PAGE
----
Nikki Haley Says Democratic Presidential Candidates and Leadership Are Only People in the World 'Mourning the Loss of Soleimani'

Former U.S. ambassador to the United Nations, Nikki Haley, accused Democrats of "mourning" the assassination of Iranian General Qassem Soleimani as she defended President Donald Trump's decision to target the Quds Force commander.

The board member of arms manufacturer Boeing argued in a Fox News interview Monday night that Democratic Party leaders and presidential candidates were the "only ones" upset by the killing of Soleimani, claiming nobody else was "standing up for Iran."

She also said President Trump "showed great decisiveness" by killing Soleimani with a drone strike in Baghdad last Friday, suggesting the assassination was "a long time coming."

Haley launched her attack on Democrats over the Soleimani killing after senior party representatives criticised the Trump administration's decision to strike the general, warning that the move could cause tensions in the Middle East to escalate.

Former Ambassador Nikki Haley
Nikki Haley during a meeting with Donald Trump in the Oval office of the White House October 9, 2018 in Washington, DC. OLIVIER DOULIERY/AFP via Getty Images

Democratic primary candidate Sen. Bernie Sanders and House Speaker Nancy Pelosi have also submitted legislation aimed at blocking Trump's ability to attack Iran without congressional approval.

Speaking to Fox News about Trump's decision to assassinate Soleimani, Haley said: "What the president did left the Iranian regime completely flat-footed. They did not see this coming. They thought they could continue to do their multiple strikes, but when it got to the lives of Americans, the president is never going to allow that to happen."

The former ambassador added that Soleimani was the "number one strategist" of Ayatollah Ali Khamenei who taught proxies "who to kill, when to kill, how to kill."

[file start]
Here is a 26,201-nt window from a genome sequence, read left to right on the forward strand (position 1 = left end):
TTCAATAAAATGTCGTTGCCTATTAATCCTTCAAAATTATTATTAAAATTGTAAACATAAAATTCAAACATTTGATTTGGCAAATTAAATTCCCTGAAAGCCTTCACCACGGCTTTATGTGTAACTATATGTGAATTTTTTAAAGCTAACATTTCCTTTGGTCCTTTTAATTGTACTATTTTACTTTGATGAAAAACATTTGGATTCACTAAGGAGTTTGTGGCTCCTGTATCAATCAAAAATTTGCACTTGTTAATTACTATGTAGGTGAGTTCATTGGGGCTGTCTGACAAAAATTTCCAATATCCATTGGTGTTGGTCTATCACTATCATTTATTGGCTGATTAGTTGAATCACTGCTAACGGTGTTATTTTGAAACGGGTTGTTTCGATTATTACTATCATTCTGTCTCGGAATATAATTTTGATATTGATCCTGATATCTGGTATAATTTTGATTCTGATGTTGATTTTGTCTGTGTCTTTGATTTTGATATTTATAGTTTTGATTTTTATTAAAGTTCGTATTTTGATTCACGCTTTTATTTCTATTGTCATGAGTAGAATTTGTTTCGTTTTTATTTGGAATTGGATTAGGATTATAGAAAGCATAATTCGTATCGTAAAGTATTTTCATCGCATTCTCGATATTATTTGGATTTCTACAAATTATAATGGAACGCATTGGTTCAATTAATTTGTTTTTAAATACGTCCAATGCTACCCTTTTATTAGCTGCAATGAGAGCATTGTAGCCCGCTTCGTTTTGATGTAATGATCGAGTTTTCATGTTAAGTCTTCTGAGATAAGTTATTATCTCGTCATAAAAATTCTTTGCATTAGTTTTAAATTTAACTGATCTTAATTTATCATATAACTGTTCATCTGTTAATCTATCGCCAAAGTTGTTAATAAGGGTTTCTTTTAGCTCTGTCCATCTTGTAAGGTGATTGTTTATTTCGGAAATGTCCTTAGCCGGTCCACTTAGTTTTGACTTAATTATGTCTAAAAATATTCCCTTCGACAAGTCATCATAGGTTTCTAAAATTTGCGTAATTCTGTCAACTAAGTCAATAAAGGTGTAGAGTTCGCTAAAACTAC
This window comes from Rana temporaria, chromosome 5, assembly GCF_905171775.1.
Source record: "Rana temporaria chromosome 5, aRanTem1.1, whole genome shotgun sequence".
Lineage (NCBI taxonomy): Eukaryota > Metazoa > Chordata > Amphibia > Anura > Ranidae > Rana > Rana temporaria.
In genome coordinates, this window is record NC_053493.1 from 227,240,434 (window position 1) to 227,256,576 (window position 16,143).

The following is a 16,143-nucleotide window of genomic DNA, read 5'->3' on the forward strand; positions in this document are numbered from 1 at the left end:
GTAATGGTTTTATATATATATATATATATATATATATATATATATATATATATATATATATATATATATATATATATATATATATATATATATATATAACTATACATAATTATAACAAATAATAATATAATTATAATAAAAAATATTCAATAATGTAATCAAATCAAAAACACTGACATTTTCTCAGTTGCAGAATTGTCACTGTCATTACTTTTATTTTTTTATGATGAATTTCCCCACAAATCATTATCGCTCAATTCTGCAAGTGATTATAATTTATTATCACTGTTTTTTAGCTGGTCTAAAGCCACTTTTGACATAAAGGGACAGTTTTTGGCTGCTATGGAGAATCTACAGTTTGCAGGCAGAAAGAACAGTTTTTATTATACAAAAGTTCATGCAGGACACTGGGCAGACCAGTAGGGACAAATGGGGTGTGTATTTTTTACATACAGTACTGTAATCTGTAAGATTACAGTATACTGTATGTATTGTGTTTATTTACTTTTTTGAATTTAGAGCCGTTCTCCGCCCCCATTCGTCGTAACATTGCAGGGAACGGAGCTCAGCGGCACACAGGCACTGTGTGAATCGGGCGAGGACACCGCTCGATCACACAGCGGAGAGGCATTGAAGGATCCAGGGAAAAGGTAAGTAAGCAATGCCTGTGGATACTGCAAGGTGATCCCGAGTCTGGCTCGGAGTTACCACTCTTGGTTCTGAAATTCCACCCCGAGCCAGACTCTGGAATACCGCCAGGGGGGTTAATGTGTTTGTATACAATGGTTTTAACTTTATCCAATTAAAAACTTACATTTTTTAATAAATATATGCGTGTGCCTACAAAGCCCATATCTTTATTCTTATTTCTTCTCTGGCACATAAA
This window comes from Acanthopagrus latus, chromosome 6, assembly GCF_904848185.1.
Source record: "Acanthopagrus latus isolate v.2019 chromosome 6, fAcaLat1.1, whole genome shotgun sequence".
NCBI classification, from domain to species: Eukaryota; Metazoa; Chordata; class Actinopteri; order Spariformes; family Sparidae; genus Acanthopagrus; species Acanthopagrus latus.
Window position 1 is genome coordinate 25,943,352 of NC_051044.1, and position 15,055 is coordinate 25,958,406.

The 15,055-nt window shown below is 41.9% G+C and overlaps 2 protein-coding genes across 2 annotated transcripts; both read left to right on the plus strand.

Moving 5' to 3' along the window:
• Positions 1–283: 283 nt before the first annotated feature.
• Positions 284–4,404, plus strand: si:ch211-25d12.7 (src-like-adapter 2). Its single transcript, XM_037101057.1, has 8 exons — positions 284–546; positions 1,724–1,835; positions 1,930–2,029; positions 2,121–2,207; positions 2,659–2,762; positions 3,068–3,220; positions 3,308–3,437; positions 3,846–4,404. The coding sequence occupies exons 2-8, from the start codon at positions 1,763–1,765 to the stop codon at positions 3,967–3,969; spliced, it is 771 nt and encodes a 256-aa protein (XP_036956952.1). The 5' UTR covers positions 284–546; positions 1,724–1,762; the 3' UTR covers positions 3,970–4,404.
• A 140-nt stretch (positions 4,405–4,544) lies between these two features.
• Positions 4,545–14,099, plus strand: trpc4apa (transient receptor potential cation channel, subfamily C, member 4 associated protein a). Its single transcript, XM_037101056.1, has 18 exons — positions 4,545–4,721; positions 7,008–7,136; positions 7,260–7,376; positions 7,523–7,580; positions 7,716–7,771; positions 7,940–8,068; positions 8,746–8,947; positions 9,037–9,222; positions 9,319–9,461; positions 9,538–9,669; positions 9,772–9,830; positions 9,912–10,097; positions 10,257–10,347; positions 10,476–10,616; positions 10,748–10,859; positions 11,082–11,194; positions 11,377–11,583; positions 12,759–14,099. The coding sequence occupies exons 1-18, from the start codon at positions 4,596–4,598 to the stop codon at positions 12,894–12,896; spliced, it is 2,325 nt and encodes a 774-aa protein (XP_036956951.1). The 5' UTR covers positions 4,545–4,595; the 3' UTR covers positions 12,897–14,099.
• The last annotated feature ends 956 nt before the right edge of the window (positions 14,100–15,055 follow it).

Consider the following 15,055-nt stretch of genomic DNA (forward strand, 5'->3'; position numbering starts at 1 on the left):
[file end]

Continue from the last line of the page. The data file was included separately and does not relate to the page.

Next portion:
"Iran is having to regroup and figure out: now what?" Haley said. "So make no mistake, they're shaking in their boots. They're trying to figure this out, and I think the president showed great decisiveness, great resolve, and I think that this was a long time coming."

“The only ones mourning the loss of Soleimani are our Democrat leadership and Democrat Presidential candidates.” pic.twitter.com/IZJJqpxkBE

— Nikki Haley (@NikkiHaley) January 7, 2020

She later said there wasn't "anyone standing up for Iran" in the Gulf or elsewhere. The Iraqi parliament voted to oust U.S. troops from the country shortly after the drone strike on Soleimani and the Russian Foreign Ministry condemned the assassination.

"The only ones that are mourning the loss of Soleimani are our Democrat leadership, and our Democrat presidential candidates," Haley said. "No one else in the world, because they knew this man had evil veins."

Newsweek has contacted the Democratic National Committee, as well as the offices of House Speaker Nancy Pelosi and Senate Minority Leader Chuck Schumer for comment, and will update with any responses.

Haley's remarks yesterday sparked outrage on social media, putting her eighth on the list of trending Twitter topics in the U.S. at the time of writing.

Responding to a clip of her Hannity interview, Democratic primary candidate Marianne Williamson, who recently laid off all her campaign staff, tweeted: "We're in trouble as a nation when an ex-Governor and UN Ambassador would say something so dishonest, Nikki Haley.

"I've rarely agreed with your politics but I've always before respected you as a person. It demeans everyone when politicians go low."

Historian Kevin M. Kruse said: "Exactly which members of the Democratic leadership and exactly which Democratic Presidential candidates have mourned the 'loss' of Soleimani? Be specific, ma'am, with exact quotes. Show your work."

The former senior advisor to President Barack Obama, Dan Pfeiffer, suggested Haley's comments were a pitch to get herself on Trump's 2020 ticket.

Since her resignation as U.S. ambassador to the United Nations in October 2018, Haley has been tipped as a possible candidate for the vice presidency in 2020, though Mike Pence has sought to pour cold water on talk that he will be replaced as President Trump's running mate.

A poll published by Suffolk University and USA Today in December last year found that a little more than a third of Republicans wanted Haley to replace Pence on the 2020 ticket, while 29 percent were undecided and 37 percent said they did not want the sitting vice president to be dropped for the ex-ambassador.